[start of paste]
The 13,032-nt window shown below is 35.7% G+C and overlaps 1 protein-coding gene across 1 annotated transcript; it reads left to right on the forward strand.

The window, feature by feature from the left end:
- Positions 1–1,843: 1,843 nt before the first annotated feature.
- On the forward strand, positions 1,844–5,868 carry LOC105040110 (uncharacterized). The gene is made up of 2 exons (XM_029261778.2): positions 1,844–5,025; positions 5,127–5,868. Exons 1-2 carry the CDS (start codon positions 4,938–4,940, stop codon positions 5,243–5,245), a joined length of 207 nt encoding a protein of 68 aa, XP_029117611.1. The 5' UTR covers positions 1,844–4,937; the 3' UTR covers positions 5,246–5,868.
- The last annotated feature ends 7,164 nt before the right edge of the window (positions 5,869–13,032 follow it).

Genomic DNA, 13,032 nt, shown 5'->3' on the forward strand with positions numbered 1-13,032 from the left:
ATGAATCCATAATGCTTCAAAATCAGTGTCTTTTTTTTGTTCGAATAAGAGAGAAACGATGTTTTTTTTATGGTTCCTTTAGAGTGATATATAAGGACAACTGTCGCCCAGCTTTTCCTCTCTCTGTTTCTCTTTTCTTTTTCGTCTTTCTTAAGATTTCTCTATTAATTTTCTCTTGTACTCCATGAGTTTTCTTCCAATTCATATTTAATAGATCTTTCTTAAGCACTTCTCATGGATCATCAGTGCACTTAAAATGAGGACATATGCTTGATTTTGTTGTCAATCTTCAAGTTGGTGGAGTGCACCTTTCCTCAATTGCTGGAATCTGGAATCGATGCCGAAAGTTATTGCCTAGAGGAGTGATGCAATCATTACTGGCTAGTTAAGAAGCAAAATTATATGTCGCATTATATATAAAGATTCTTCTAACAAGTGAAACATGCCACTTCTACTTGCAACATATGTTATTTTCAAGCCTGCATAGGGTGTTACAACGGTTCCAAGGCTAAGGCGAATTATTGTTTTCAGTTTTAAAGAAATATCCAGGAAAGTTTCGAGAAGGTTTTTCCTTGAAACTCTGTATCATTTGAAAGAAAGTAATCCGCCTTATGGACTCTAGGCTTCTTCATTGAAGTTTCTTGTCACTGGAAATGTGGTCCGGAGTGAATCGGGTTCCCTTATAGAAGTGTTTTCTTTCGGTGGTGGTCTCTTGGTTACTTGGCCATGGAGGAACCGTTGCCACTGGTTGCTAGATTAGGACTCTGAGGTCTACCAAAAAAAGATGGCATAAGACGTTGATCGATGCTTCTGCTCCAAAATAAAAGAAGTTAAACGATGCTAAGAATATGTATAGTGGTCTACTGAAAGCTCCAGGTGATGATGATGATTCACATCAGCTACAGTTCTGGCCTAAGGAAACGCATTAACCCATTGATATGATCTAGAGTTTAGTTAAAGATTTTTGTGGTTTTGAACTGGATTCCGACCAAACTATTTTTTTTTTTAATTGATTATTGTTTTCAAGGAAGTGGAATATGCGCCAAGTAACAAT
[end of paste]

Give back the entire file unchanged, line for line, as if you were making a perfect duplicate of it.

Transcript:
The 13,032-nt window shown below is 35.7% G+C and overlaps 1 protein-coding gene across 1 annotated transcript; it reads left to right on the forward strand.

The window, feature by feature from the left end:
- Positions 1–1,843: 1,843 nt before the first annotated feature.
- On the forward strand, positions 1,844–5,868 carry LOC105040110 (uncharacterized). The gene is made up of 2 exons (XM_029261778.2): positions 1,844–5,025; positions 5,127–5,868. Exons 1-2 carry the CDS (start codon positions 4,938–4,940, stop codon positions 5,243–5,245), a joined length of 207 nt encoding a protein of 68 aa, XP_029117611.1. The 5' UTR covers positions 1,844–4,937; the 3' UTR covers positions 5,246–5,868.
- The last annotated feature ends 7,164 nt before the right edge of the window (positions 5,869–13,032 follow it).

Genomic DNA, 13,032 nt, shown 5'->3' on the forward strand with positions numbered 1-13,032 from the left:
ATGAATCCATAATGCTTCAAAATCAGTGTCTTTTTTTTGTTCGAATAAGAGAGAAACGATGTTTTTTTTATGGTTCCTTTAGAGTGATATATAAGGACAACTGTCGCCCAGCTTTTCCTCTCTCTGTTTCTCTTTTCTTTTTCGTCTTTCTTAAGATTTCTCTATTAATTTTCTCTTGTACTCCATGAGTTTTCTTCCAATTCATATTTAATAGATCTTTCTTAAGCACTTCTCATGGATCATCAGTGCACTTAAAATGAGGACATATGCTTGATTTTGTTGTCAATCTTCAAGTTGGTGGAGTGCACCTTTCCTCAATTGCTGGAATCTGGAATCGATGCCGAAAGTTATTGCCTAGAGGAGTGATGCAATCATTACTGGCTAGTTAAGAAGCAAAATTATATGTCGCATTATATATAAAGATTCTTCTAACAAGTGAAACATGCCACTTCTACTTGCAACATATGTTATTTTCAAGCCTGCATAGGGTGTTACAACGGTTCCAAGGCTAAGGCGAATTATTGTTTTCAGTTTTAAAGAAATATCCAGGAAAGTTTCGAGAAGGTTTTTCCTTGAAACTCTGTATCATTTGAAAGAAAGTAATCCGCCTTATGGACTCTAGGCTTCTTCATTGAAGTTTCTTGTCACTGGAAATGTGGTCCGGAGTGAATCGGGTTCCCTTATAGAAGTGTTTTCTTTCGGTGGTGGTCTCTTGGTTACTTGGCCATGGAGGAACCGTTGCCACTGGTTGCTAGATTAGGACTCTGAGGTCTACCAAAAAAAGATGGCATAAGACGTTGATCGATGCTTCTGCTCCAAAATAAAAGAAGTTAAACGATGCTAAGAATATGTATAGTGGTCTACTGAAAGCTCCAGGTGATGATGATGATTCACATCAGCTACAGTTCTGGCCTAAGGAAACGCATTAACCCATTGATATGATCTAGAGTTTAGTTAAAGATTTTTGTGGTTTTGAACTGGATTCCGACCAAACTATTTTTTTTTTTAATTGATTATTGTTTTCAAGGAAGTGGAATATGCGCCAAGTAACAAT